4. We also know that all things work together for good to those who love God, whom God has called to faith.
5. God's purpose now and forever is to conform us to the likeness of his Son. This is why he chose us to be believers before he made the world. (What grace.)
6. The unbroken chain of God's grace is that those God predestined in eternity to be his children, he also called to faith in Jesus here in time. Those he called he also declared innocent in his courtroom, for Jesus' sake, and those he justified, he also glorified. We are not on the new earth yet, shining like the sun, but because of God's grace it is as good as done. (What amazing grace.)
7. Jesus was worn out and looking for solitude. People were demanding an audience with him. Sadly, it seems that they were more interested in earthly blessings (miracles of physical healing) rather than the heavenly blessings that Jesus had to offer: the forgiveness of sins and eternal life.
8. Jesus left and went to other villages, realizing that his primary mission from the Father was to preach the gospel and bring eternal healing to souls. He had a tireless compulsion to preach the gospel.
Putting your faith into action
Life this side of the veil can be oh, so difficult. And why shouldn’t it be? It isn’t God’s fault that sin entered this world. What we often experience are simply the consequences. In fact, the only relief from the misery, hurt, and seeming futility of living life in a sinful world is God’s answer to that sin. Unmerited forgiveness through Jesus is what gives us relief. Promised protection for God’s family is what gives us hope. Unending life in heaven is what grants us peace. Our natural response? Thankful living and giving despite our troubles. That’s the “thank you card” each believer has the opportunity to write every single day.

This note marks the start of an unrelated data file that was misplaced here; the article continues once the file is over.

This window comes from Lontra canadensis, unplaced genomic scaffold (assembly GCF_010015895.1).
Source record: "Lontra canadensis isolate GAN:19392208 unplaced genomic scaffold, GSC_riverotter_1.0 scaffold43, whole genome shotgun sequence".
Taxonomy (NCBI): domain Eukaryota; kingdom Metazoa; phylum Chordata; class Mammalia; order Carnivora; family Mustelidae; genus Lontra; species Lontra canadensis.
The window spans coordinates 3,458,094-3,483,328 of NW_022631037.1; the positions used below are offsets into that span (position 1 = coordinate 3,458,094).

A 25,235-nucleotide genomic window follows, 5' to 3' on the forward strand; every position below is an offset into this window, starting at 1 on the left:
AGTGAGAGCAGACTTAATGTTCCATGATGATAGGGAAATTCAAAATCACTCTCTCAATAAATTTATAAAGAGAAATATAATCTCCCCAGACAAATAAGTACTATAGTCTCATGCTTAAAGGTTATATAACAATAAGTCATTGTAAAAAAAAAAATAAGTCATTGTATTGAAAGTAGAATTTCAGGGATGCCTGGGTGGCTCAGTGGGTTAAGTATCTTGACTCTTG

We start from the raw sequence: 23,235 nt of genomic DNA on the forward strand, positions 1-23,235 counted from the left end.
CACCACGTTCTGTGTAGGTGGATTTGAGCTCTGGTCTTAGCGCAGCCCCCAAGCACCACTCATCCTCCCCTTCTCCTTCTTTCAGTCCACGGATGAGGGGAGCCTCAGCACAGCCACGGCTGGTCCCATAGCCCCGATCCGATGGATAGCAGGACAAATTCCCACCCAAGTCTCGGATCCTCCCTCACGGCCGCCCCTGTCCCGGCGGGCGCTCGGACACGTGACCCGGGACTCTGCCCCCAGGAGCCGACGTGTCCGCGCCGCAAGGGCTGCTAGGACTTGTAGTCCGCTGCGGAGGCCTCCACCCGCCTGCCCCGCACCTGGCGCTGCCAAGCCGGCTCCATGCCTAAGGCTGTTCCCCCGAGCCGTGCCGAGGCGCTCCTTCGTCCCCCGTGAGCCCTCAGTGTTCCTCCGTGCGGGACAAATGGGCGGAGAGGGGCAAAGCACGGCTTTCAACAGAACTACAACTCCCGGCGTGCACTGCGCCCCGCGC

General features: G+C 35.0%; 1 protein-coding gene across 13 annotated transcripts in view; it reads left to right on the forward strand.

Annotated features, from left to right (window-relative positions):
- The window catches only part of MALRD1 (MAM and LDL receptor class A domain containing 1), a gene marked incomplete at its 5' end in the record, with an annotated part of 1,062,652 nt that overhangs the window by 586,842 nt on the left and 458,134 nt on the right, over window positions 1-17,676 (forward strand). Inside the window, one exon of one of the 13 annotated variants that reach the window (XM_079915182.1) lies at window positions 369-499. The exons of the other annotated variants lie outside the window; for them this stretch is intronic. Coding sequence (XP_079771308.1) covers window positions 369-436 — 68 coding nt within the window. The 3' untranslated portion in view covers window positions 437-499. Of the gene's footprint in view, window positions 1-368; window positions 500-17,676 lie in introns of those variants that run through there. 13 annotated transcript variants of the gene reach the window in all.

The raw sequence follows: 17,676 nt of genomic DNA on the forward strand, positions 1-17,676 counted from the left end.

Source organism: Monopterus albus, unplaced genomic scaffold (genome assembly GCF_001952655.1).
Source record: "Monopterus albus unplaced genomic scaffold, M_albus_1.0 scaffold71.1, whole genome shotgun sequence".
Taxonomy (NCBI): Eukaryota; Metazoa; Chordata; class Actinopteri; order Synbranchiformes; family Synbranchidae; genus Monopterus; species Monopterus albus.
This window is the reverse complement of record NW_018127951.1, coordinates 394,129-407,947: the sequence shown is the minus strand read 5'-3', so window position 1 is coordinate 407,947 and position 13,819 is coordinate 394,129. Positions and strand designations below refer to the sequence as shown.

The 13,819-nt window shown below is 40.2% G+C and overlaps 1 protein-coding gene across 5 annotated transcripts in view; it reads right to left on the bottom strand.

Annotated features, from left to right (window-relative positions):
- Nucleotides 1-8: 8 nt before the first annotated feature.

Christ gave the apostles only spiritual power (i.e., the command to teach the Gospel, to announce the forgiveness of sins, to administer the Sacraments, to excommunicate the godless without bodily force ‹by the Word›). He did not give them the power of the sword. For Christ says, “Go … teaching them to observe all that I have commanded you” (Matthew 28:19–20). Also, “As the Father has sent Me, even so I am sending you” (John ).
It is clear that Christ was not sent to bear the sword or possess a worldly kingdom, as He Himself says, “My kingdom is not of this world” (John ).
[A Contrast between Christ and the Pope]
Christ in His passion is crowned with thorns and led forth to be ridiculed in royal purple. This symbolizes that in the future, after His spiritual kingdom was despised (i.e., the Gospel was suppressed), another kingdom of a worldly kind would be set up with the appearance of churchly power. (So the Constitution of Boniface VIII and similar opinions are false and godless, for they argue that the pope is by divine right the ruler of the kingdoms of the world.) From this notion, horrible darkness has been brought into the Church. The ministry of the Gospel was neglected and knowledge of faith and the spiritual kingdom became extinct. Christian righteousness was assumed to be the outward government the pope had established. – Power and Primacy of the Pope (paragraphs 31-34)
1 When peace like a river attendeth my way,
When sorrows like sea billows roll—
Whatever my lot, thou hast taught me to say,
It is well, it is well with my soul.
It is well (It is well) with my soul (with my soul).
It is well, it is well with my soul.
2 My sin—oh, the bliss of this glorious thought—
My sin, not in part, but the whole,
Is nailed to the cross, and I bear it no more:
Praise the Lord, praise the Lord, O my soul!
3 And, Lord, haste the day when my faith shall be sight,
The clouds be rolled back as a scroll;
The trump shall resound, and the Lord shall descend;
Even so, it is well with my soul.